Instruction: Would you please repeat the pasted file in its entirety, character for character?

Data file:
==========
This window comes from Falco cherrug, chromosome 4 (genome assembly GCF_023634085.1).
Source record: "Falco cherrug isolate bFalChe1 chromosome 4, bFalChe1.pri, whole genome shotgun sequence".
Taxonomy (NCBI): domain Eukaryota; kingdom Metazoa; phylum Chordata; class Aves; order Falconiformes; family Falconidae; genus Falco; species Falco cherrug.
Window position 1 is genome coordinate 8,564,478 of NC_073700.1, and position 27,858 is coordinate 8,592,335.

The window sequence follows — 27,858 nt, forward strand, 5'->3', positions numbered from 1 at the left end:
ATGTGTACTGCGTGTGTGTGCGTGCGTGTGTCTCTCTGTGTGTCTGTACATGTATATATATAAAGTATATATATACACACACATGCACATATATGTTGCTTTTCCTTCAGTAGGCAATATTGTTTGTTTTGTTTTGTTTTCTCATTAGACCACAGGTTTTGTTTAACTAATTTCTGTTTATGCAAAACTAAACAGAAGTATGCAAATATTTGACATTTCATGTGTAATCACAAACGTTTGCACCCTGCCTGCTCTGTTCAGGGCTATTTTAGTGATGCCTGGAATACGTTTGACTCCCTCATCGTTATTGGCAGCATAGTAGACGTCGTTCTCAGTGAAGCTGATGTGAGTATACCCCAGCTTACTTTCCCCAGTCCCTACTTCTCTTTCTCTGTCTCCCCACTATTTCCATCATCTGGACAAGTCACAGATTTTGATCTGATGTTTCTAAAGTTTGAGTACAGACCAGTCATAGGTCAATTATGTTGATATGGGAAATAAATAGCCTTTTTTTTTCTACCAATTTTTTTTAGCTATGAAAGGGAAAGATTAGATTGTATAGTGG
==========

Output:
This window comes from Falco cherrug, chromosome 4 (genome assembly GCF_023634085.1).
Source record: "Falco cherrug isolate bFalChe1 chromosome 4, bFalChe1.pri, whole genome shotgun sequence".
Taxonomy (NCBI): domain Eukaryota; kingdom Metazoa; phylum Chordata; class Aves; order Falconiformes; family Falconidae; genus Falco; species Falco cherrug.
Window position 1 is genome coordinate 8,564,478 of NC_073700.1, and position 27,858 is coordinate 8,592,335.

The window sequence follows — 27,858 nt, forward strand, 5'->3', positions numbered from 1 at the left end:
ATGTGTACTGCGTGTGTGTGCGTGCGTGTGTCTCTCTGTGTGTCTGTACATGTATATATATAAAGTATATATATACACACACATGCACATATATGTTGCTTTTCCTTCAGTAGGCAATATTGTTTGTTTTGTTTTGTTTTCTCATTAGACCACAGGTTTTGTTTAACTAATTTCTGTTTATGCAAAACTAAACAGAAGTATGCAAATATTTGACATTTCATGTGTAATCACAAACGTTTGCACCCTGCCTGCTCTGTTCAGGGCTATTTTAGTGATGCCTGGAATACGTTTGACTCCCTCATCGTTATTGGCAGCATAGTAGACGTCGTTCTCAGTGAAGCTGATGTGAGTATACCCCAGCTTACTTTCCCCAGTCCCTACTTCTCTTTCTCTGTCTCCCCACTATTTCCATCATCTGGACAAGTCACAGATTTTGATCTGATGTTTCTAAAGTTTGAGTACAGACCAGTCATAGGTCAATTATGTTGATATGGGAAATAAATAGCCTTTTTTTTTCTACCAATTTTTTTTAGCTATGAAAGGGAAAGATTAGATTGTATAGTGG